Alzheimer’s Association Training to Deal with Aggressive Behaviors

ST. GEORGE – The Alzheimer’s Association is presenting a training seminar on Aug. 15, to assist caregivers of persons with dementia in understanding aggressive behaviors.

The training seminar will be held at the Washington County Library, located at 88 W 100 South in St. George, and will run from 2-4 p.m. in Community Room A.  It is free to the public, and no preregistration is required.

Nina Ferrell, director of mobil assessment and geriatric outreach for Salt Lake Behavioral Health, is the invited guest speaker who will be conducting the training.

“Aggressive behavior is not a normal part of dementia, however when it happens the caregiver and the care receiver suffer,” said LuAnn Lundquist, the Association’s Utah Chapter state education coordinator. “There are things that can often prevent agitation and there are procedures to follow when someone is agitated. That is what this training is all about”.

Alzheimer’s disease and related dementia can cause a person to act in different and unpredictable ways. Some individuals with Alzheimer’s become anxious or aggressive. Others repeat certain questions or gestures. Many misinterpret what they hear. These types of reactions can lead to misunderstandings, frustrations and tension, particularly between the person with dementia and the caregiver. It is important to understand that the person is not acting that way on purpose.

“We want to prepare our caregivers for every situation when taking care of a person with dementia,” said Lundquist. “We are honored to have Ferrell here to train and share her knowledge and experience in preventing and dealing with aggressive behaviors. With training that is applied in the home or in the facility, our clients will experience a better quality of life.”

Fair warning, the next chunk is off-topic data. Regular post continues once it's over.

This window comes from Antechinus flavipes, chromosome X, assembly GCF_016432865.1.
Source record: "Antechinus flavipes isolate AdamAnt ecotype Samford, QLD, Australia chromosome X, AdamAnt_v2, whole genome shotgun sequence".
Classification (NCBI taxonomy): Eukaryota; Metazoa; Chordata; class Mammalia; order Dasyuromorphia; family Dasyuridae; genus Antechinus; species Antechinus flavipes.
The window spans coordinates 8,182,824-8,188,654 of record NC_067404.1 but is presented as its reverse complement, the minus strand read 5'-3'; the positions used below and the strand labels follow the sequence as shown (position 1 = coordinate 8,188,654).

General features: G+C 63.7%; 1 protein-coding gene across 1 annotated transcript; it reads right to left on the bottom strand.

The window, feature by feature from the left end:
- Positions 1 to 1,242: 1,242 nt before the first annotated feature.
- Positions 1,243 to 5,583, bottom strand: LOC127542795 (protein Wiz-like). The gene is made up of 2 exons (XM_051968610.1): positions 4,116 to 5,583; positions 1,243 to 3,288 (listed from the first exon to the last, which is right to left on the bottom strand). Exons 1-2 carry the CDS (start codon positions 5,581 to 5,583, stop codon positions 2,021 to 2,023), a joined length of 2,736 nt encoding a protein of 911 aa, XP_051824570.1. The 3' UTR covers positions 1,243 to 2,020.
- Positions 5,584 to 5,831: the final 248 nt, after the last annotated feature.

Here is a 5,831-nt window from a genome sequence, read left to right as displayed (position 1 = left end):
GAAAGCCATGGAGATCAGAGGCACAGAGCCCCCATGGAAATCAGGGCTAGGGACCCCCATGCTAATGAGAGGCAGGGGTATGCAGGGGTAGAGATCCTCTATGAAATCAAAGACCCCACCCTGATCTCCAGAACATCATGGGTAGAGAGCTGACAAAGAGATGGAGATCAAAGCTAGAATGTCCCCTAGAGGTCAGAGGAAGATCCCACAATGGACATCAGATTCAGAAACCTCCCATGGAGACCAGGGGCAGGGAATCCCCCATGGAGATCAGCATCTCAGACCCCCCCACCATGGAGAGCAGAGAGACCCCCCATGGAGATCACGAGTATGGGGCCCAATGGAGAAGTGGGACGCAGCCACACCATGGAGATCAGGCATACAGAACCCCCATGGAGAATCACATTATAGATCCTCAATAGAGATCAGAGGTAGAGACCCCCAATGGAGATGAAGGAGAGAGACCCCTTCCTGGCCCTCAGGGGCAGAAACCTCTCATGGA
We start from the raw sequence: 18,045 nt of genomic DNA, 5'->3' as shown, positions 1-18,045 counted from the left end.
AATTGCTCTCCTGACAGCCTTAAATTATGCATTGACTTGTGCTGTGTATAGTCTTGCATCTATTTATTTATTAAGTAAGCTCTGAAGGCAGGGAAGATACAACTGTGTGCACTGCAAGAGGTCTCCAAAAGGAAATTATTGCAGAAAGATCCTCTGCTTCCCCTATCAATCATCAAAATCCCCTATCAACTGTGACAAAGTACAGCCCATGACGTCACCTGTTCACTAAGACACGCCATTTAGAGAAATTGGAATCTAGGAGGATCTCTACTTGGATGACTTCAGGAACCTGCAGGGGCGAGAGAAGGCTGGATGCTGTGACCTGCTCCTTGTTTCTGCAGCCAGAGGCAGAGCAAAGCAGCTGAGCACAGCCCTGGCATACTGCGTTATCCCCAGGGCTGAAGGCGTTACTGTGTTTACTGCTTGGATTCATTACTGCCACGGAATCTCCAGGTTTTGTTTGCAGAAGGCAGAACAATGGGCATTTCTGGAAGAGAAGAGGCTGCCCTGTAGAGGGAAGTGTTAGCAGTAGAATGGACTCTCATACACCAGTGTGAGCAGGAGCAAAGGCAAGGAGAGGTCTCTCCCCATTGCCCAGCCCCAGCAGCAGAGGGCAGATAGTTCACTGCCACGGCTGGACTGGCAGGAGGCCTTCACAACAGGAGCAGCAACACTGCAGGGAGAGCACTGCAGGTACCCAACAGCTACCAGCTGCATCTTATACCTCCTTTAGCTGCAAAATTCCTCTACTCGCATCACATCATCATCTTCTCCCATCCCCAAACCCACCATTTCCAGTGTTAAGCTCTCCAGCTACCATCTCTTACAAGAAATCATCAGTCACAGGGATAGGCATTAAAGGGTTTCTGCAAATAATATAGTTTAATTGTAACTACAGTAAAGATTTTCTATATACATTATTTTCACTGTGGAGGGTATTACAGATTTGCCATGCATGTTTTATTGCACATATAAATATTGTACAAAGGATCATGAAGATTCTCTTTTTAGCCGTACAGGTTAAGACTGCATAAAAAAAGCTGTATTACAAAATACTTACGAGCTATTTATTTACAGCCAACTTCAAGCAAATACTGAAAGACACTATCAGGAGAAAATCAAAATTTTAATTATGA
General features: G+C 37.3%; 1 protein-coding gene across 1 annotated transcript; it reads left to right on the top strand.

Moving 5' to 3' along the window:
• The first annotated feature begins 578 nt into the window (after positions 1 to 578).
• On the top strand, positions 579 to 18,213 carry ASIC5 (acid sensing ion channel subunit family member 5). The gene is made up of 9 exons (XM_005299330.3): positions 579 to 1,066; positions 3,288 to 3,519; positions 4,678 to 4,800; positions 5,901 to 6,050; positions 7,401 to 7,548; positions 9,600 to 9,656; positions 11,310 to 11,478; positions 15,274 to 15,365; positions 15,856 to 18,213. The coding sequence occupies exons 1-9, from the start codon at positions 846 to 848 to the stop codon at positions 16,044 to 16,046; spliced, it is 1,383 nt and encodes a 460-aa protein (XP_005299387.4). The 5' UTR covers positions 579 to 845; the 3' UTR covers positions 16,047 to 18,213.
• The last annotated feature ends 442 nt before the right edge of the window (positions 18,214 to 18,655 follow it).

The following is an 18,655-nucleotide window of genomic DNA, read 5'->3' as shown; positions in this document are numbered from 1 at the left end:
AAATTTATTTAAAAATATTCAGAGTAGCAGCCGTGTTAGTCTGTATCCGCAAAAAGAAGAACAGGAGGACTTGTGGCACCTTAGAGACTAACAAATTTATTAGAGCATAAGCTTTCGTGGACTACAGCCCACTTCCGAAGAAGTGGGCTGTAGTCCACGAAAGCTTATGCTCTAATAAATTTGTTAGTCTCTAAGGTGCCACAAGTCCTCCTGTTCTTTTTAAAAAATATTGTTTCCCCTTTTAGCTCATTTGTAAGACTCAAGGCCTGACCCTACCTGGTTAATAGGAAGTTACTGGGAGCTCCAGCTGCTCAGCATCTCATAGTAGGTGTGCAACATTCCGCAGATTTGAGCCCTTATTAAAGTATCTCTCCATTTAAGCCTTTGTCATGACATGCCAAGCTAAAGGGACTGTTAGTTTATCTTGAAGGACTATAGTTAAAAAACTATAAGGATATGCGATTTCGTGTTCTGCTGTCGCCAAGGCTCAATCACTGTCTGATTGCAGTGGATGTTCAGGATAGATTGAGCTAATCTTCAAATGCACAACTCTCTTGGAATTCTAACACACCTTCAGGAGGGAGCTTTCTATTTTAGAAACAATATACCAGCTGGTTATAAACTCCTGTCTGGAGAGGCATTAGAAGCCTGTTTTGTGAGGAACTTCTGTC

Often times aggressive behavior can be related to physical discomfort, over stimulation, unfamiliar surroundings, complicated tasks and frustrating interactions.

“Every person living with the disease reacts differently to their fears. If the caregiver, family or professional is prepared they can ease those fears and create a better environment of care.” said Lundquist.

Ferrell has a Master’s degree in Psychometrics and Counseling from the University of Colorado at Denver, undergraduate and post graduate studies in psychology and business administration. She currently is employed by Salt Lake Behavioral Health, an 118 bed acute psychiatric hospital located in Salt Lake City, UT as Director of Assessment Services, Mobil Assessment and Geriatric outreach.

For more information please call the Alzheimer’s Association at 435-628-8656.


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